• Access to affordable housing for people who live and work in the area has been an acute issue since the establishment of the National Park. The housing market in the Cairngorms requires urgent change to support local, essential housing for workers and young people. This cannot be addressed through house-building alone. There is a need to reduce the loss of existing properties to second homes and holiday lets. There is also a need to support specific housing for the ageing residential population of the National Park.

    National policy context:

    Housing to 2040 strategy
a row of new affordable housing
  • Objective

    C9.  Help resolve key worker and affordability issues with new housing in the National Park.

  • Target / Indicator

    75% of new housing built is for social rental and / or mid-market rental and is directly linked to meeting the needs of local employers by 2030.

  • In order to provide access to housing for key workers and those on low incomes, new housing will need to be delivered for these groups in ways that have not been achieved before. There is a need to increase considerably the amount of housing that is affordable to those living and working in the National Park. There is also a need to identify housing specifically for holiday lets rather than as part of general housing allocations.

    National policy context:

    Housing to 2040 strategy
  • Objective

    C10.  Work with communities to ensure that the majority of land allocated for development around villages and towns in the National Park is controlled by communities or public bodies to help manage long-term development needs.

  • Target / Indicator

    The percentage of developable land in community or public body ownership is increasing.

  • Control of land is key to the delivery of developments that bring real public benefit to communities at the time and place they are needed. Whilst this objective proposes a major role for communities and public bodies in housing, private landowners and developers still have a significant part to play in delivering housing in the National Park.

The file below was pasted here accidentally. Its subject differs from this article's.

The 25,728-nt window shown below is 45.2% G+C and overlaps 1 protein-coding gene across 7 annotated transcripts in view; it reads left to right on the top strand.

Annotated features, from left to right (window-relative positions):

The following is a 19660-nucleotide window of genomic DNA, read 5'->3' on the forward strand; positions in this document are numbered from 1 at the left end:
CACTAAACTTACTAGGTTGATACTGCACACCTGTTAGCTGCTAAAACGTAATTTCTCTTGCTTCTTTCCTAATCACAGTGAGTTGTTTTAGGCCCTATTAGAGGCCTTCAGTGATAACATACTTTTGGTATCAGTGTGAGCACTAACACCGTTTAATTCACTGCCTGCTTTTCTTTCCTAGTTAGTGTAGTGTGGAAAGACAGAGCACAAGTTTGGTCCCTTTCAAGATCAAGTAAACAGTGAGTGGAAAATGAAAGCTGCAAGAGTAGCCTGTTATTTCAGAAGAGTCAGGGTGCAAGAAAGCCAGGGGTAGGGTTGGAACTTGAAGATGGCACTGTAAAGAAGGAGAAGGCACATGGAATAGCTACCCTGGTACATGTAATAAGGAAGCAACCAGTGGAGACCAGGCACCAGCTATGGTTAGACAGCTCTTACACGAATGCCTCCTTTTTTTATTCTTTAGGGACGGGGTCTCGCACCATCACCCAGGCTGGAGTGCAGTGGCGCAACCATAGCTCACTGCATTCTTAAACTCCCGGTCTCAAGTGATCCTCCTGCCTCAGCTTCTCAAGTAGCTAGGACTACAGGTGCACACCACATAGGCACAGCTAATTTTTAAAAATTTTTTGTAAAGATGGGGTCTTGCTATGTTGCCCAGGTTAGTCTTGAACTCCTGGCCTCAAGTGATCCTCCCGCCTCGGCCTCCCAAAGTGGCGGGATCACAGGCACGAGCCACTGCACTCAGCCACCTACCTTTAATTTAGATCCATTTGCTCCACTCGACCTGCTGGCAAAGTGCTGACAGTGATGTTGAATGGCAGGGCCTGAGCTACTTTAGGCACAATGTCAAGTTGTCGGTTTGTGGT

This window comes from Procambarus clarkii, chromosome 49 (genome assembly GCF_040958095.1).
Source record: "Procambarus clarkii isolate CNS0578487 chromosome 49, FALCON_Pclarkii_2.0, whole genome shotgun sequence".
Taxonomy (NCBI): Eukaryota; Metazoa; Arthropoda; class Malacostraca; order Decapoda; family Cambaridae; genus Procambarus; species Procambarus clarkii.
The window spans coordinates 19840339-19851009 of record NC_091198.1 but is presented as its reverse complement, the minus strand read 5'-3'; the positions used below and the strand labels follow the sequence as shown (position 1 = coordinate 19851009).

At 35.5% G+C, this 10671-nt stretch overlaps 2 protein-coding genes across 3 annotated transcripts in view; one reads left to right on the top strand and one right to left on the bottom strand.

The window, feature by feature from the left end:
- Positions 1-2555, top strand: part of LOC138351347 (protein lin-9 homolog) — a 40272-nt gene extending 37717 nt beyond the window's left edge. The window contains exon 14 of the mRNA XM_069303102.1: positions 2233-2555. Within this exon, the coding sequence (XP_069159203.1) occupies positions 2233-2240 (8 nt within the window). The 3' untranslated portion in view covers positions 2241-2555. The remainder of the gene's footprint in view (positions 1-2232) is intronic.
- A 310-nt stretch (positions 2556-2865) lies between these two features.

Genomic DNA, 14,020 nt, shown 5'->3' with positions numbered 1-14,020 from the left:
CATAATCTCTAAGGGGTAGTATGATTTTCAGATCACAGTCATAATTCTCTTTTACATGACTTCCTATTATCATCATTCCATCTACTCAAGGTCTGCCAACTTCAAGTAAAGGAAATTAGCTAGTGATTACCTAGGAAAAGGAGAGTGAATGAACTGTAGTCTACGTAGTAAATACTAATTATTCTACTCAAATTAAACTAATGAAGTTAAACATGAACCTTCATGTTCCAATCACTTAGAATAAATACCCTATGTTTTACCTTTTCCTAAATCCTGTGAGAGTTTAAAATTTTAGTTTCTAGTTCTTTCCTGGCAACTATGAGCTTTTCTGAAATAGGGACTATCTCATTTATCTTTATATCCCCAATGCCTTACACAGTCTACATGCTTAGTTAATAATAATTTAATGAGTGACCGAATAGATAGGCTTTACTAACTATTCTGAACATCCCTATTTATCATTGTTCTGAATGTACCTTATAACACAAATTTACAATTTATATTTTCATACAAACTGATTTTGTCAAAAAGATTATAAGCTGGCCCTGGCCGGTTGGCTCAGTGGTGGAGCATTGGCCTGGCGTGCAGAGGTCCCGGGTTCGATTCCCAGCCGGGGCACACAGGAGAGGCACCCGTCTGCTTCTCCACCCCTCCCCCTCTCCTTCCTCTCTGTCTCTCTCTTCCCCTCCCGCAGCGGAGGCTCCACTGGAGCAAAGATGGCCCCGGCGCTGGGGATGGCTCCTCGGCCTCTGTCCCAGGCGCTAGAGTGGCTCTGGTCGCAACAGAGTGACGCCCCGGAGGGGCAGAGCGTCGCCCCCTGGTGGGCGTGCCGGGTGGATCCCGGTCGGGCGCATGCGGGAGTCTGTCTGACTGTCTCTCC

National policy context:

    Housing to 2040 strategy

Increase the provision of affordable homes to encourage more inward migration to meet staffing needs.

Comment from the informal consultation
  • Objective

    C11.  Take action to ensure villages and town centres in the National Park are thriving places where people live, shop and meet.

  • Target / Indicator

    The percentage of vacant properties on high streets of the National Park reduces.

  • Numerous opportunities and challenges have faced the town and village centres of the National Park for many years as shopping habits have changed. New businesses and activities will need to be supported to ensure these spaces continue to provide services and value to communities.

    National policy context:

    A New Future for Scotland's Town Centres report

This engagement phase has finished, check out the responses